I have had this brake on 80 % of my bikes. This is like the most typical brake. A small lever on the left and right side of the handle bar is attached to the front and rear tire of the bike. The brake consists of the arms, symmetrically opposed to eachother and connected in the middle with a screw. On the end of these arms are brake pads, which positioned opposed to the rim. These brake arms are connected to the lever by iron cables and - before the cable reaches the arms - these cables get split using a 'sliding piece' (also called "braking delta", "braking triangle" or "yoke"). The tension will be evenly divided between both braking pads, making these braking pads ideal to true your wheel ( see: Trueing your wheel: buying-spare-parts-wheel-part-2.html ).

U-brakes (990 style brakes)

Commonly used on BMX and considered as the default brake. The caliper design with pivots is right above the rim. The arm pivots attach directly to the frame as opposed to the centre-pull brakes. In its maintenance, it is quite similar to roller cam brakes.

Cantilever brake design

All cantilever brakes are dual pivot brakes, where each arm is attached separately on one side of the fork. This brake is mainly used for wide tires, commonly used on city bikes and mountain bikes.

Traditional cantilever brakes

The traditional cantilever brake even predates the direct-pull brake. It consists of 2 outwardly angled arms on each side, a cable stop on the fork to terminate the cable housing, and a cable connecting the arms like a centre-pull caliper brake.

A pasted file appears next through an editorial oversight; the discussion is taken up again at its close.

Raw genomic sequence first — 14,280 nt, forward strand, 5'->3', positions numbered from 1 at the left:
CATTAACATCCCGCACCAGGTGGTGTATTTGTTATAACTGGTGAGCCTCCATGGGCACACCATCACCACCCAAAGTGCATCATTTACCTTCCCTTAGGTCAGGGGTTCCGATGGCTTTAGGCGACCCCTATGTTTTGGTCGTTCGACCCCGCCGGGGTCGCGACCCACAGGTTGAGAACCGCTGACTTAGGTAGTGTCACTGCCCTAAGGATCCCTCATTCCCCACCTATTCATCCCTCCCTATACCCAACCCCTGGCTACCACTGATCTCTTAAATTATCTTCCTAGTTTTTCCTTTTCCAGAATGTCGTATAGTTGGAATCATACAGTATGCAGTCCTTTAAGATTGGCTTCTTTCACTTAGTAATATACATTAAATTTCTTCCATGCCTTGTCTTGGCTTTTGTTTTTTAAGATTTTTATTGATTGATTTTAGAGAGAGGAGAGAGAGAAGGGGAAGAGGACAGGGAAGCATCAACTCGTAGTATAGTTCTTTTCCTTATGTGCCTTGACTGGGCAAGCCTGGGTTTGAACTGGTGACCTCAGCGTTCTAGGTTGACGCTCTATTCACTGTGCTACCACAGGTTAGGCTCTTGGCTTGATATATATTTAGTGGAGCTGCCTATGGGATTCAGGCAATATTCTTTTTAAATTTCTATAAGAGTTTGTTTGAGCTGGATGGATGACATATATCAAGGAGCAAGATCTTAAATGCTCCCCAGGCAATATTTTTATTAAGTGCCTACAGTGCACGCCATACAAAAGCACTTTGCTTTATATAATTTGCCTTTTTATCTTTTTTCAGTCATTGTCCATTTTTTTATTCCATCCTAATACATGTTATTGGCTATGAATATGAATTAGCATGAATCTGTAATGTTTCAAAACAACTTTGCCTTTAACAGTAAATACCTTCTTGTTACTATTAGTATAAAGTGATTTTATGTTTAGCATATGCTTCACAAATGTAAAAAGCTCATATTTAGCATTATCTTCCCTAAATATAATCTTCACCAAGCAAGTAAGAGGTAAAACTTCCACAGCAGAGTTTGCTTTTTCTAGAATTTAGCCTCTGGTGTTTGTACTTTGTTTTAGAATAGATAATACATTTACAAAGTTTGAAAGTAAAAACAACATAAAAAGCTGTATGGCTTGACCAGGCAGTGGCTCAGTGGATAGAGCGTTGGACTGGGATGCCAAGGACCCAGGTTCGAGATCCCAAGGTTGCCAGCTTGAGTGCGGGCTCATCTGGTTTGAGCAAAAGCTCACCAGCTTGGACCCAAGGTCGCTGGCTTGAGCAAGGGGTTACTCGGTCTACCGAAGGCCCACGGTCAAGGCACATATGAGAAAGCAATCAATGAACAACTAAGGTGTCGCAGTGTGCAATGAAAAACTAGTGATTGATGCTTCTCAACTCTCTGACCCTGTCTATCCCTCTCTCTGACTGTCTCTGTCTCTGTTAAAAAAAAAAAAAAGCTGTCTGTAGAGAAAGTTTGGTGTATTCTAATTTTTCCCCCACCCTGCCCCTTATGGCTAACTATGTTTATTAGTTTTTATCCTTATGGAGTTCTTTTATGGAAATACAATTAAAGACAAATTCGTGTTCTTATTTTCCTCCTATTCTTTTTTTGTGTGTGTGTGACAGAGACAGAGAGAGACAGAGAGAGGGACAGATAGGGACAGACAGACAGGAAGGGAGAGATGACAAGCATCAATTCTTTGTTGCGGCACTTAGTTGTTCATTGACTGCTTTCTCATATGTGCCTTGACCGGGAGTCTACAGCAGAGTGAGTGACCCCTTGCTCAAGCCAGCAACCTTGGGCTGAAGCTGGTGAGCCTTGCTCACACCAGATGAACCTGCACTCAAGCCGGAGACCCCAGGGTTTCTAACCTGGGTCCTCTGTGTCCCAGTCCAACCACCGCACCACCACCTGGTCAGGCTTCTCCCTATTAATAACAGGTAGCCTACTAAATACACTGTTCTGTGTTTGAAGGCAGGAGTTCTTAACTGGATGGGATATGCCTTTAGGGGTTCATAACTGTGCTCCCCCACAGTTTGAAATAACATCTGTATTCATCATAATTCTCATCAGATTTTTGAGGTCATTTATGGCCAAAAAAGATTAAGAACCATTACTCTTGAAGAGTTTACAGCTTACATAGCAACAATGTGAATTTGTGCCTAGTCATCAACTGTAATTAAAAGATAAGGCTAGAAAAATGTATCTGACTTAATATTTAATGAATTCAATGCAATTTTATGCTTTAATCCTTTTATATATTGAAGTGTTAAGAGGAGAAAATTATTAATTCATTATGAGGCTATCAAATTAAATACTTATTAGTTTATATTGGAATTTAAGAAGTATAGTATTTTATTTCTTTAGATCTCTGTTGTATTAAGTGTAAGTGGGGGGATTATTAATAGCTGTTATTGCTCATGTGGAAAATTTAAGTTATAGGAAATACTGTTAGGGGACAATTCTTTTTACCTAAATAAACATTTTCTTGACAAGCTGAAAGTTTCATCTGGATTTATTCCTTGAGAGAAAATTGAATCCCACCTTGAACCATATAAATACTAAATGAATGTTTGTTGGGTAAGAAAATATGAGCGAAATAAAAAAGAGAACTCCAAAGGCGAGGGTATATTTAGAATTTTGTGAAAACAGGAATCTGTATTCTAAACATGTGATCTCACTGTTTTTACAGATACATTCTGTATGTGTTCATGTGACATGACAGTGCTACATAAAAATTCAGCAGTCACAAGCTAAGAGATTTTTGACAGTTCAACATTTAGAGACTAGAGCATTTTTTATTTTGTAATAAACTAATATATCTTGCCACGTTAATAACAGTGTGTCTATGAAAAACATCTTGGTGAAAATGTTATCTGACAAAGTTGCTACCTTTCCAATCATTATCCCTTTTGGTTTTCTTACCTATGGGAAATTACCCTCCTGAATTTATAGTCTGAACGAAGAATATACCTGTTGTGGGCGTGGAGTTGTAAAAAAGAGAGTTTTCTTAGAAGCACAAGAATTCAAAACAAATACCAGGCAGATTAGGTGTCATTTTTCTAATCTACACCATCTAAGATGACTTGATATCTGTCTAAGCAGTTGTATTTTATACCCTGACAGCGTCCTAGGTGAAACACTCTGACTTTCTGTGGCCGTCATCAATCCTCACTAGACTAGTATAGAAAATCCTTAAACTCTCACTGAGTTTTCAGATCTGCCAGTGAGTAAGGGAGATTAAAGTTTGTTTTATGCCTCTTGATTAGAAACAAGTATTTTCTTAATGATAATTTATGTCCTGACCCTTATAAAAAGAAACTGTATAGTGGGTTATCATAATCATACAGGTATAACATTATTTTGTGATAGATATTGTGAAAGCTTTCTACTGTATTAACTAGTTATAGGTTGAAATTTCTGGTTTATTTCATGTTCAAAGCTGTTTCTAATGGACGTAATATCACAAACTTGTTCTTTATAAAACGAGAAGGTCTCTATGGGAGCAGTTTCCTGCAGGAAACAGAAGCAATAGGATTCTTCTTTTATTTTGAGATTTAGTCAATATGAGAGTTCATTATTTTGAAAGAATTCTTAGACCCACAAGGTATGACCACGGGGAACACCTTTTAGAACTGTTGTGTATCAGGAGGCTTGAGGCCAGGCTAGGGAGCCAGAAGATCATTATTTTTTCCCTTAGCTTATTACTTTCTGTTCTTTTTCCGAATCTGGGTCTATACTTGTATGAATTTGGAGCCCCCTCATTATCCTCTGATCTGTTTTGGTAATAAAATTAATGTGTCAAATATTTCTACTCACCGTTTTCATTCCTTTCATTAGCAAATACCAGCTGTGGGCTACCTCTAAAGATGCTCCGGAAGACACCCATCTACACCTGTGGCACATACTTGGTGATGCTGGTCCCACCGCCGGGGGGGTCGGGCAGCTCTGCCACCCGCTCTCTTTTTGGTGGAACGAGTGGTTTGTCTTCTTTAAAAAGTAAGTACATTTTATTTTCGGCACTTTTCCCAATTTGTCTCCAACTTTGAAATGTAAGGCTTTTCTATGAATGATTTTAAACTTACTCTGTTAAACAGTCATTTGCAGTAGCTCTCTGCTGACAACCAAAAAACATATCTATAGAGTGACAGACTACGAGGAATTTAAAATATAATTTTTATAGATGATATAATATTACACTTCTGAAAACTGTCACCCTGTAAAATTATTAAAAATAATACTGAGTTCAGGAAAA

The V-brake is a trademark of Shimano and is also called linear-pull brake. With no intervening mechanism between the cable and arms, it is also called a direct-pull brake. A cable moves from the lever on the handlebar towards the cable housing. Before it reaches the cable housing, it will move through a 'noodle'. This is a metal tube that moves 90° to the cable housing, which is placed horizontally above the tire. The end of the cable is attached to the arm opposed to the side of where the cable came from (normally on the right side). If the cable would only be attached to this arm, then it would be the only working brake pad, as there is no pressure on the other brake arm. Here the noodle comes in to play. The noodle is clamped in the cable housing and pulls the other brake arm simultaneously. I'd say that it is the most important part of the brake and should be qualitative. You wouldn't want it to bend when you need it most.

Mini-V-brakes are also a kind of V-brake but smaller. Not going to write to much about this one.

There are more kinds of brakes but I am not going to spend time on it right away.
  • Roller cam brakes
  • Delta brakes
  • Hydraulic rim brakes
  • Rim brakes with self-assisting characteristics